By Lynn Conlee
Nearly a year has passed since James Ekenstedt ′15 and Evan Katz ′15 began planning to launch the nation′s only student-run newspaper for and about the homeless. When the first issues of The Bridge rolled off the presses in March, the novelty of the project being student-run garnered news in local television and print media, as well as national press outlets.
This summer, The Bridge made history again in a way that could reap rewards for other young Rhodes entrepreneurs like Ekenstedt and Katz. Joined by managing editor Caroline Ponseti ′15 and marketing/advertising editor Shiven Samant ′16, , the two founders participated in a pilot "boot camp" financing program through the Memphis-based LaunchYourCity, founded by alum Eric Mathews ′02.
Mathews explains that the "tailored accelerator experience" the group underwent is based on Seed Hatchery, an arm of LaunchYourCity, whose website promises "money, mentors, and a Marine-style boot camp." "At LaunchYourCity, we relentlessly build founders and companies with methodical process and tons of optimism. We were happy to provide a specialized boot camp specifically for The Bridge," says Mathews.
Pairing Rhodes entrepreneurs with Memphis partners is an ongoing plan driven by the college′s External Programs division. "It′s the big idea that aligns with something that we′re seeking to do, which is to work something Memphis into the structure of entrepreneurship. So we had conversations with Eric and had been thinking—in advance of The Bridge coming out—about ways in which to get Rhodes students or young alumni involved in some of this work," says Warren A. "Bud" Richey, associate vice president for External Programs.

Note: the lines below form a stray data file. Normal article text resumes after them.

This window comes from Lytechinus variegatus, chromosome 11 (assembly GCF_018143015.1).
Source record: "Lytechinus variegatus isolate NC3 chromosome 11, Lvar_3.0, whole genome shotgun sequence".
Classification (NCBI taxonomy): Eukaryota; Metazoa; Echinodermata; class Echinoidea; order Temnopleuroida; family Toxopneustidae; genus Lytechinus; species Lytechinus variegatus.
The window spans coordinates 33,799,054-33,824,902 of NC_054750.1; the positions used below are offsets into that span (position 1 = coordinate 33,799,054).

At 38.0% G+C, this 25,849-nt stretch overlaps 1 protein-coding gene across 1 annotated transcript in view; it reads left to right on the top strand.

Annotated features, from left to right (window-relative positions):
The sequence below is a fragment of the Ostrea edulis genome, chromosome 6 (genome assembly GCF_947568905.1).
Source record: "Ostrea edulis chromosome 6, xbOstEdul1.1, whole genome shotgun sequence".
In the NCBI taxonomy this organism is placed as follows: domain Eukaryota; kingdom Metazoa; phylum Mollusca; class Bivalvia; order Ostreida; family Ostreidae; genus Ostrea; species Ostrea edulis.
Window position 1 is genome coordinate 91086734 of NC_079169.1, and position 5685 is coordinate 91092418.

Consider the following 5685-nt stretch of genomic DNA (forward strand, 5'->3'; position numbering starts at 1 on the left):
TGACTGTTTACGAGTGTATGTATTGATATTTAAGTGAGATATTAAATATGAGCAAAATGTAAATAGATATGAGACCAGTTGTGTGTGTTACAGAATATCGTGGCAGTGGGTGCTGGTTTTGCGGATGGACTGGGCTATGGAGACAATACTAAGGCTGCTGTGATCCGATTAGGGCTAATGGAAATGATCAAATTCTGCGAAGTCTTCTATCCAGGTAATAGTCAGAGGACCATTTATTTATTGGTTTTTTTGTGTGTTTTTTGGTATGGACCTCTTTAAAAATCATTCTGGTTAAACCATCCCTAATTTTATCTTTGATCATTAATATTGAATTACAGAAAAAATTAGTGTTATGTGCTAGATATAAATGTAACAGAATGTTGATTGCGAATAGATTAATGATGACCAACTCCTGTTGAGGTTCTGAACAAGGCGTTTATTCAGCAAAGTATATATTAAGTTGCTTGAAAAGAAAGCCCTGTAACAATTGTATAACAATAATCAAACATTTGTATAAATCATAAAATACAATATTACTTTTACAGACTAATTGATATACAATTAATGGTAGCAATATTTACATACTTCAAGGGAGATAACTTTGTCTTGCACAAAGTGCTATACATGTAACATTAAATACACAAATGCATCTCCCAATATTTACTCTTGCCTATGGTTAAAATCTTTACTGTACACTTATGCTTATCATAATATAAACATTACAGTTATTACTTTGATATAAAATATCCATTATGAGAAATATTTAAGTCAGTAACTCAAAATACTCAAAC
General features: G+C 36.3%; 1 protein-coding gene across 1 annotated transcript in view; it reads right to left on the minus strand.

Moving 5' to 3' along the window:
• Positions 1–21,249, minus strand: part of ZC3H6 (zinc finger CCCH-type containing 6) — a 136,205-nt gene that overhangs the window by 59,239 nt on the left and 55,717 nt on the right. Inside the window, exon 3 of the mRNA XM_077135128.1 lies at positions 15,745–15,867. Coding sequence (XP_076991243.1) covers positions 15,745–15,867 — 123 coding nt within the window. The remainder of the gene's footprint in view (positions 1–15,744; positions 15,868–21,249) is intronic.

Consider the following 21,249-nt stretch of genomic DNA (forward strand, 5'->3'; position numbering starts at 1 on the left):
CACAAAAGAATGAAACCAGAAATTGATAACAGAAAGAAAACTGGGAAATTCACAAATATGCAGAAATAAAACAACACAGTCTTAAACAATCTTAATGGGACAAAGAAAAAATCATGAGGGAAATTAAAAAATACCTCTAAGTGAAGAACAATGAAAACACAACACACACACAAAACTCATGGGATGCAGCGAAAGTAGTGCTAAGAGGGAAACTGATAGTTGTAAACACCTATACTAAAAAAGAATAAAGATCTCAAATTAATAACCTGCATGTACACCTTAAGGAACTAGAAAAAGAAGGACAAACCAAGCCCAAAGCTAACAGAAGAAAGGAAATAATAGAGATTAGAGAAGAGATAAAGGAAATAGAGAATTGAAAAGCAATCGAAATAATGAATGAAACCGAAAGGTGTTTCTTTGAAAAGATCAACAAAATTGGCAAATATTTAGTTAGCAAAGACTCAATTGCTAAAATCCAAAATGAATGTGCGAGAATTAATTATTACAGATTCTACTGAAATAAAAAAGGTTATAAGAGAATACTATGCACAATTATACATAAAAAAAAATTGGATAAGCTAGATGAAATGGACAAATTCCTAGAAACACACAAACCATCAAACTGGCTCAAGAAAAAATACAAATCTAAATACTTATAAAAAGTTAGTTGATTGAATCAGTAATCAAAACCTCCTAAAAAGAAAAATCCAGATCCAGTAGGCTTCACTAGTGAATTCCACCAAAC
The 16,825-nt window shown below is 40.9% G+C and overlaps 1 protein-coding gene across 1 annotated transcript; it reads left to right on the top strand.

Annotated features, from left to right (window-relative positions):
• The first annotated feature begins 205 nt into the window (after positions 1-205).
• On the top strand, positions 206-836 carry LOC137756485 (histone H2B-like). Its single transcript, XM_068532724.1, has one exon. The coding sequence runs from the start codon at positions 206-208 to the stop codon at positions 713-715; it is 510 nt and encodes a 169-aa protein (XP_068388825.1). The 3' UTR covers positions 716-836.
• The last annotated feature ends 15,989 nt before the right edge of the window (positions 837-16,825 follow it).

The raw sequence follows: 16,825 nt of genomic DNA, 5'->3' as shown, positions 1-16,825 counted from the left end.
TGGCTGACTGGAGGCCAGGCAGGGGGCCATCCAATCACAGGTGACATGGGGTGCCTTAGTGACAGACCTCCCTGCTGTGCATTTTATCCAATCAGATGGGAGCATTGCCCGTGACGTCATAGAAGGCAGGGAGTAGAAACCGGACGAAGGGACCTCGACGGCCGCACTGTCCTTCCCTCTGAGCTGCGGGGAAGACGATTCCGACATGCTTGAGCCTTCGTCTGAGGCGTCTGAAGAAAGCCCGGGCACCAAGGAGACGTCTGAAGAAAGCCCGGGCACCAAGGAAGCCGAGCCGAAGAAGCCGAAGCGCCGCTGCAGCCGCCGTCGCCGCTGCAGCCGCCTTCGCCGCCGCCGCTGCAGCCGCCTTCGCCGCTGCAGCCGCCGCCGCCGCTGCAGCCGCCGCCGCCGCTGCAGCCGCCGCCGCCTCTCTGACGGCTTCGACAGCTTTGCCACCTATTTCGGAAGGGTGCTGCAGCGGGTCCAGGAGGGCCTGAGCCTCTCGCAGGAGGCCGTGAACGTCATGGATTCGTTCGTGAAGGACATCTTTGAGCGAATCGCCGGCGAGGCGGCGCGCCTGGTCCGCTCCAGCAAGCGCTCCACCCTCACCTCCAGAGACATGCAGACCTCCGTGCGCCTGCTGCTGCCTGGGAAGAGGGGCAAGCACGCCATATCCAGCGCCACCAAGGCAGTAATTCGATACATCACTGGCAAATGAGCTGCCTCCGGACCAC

"After meeting The Bridge team, Bud and I felt it was time to put words to action," says Mathews. "The founders of The Bridge were ideal candidates for acceleration and the summer offered the best opportunity for dedicated and intense effort."
The Rhodes Kinney Program funded the first issue of The Bridge. "Rhodes College has been generous enough to provide us with some start-up capital, but we also solicit outside donations and grants. What′s more, our vendors pay us 25 cents for every paper they buy. That starts to add up in a surprising way," says Katz.
"I thought that our most realistic chance at long-term funding lay in a hybrid of obtaining grant money from foundations, private donations solicited through fundraising efforts, and support from Rhodes College," says Ekenstedt.
Instead, what the students learned in this summer′s boot camp could send the newspaper′s finances in a new direction. "I believe the boot camp will completely revamp our paper and the way it is run," Ekenstedt adds. "I think it will not turn the paper away from its original ideals; rather, it will build upon those ideals in a more efficient and effective manner than we could do on our own."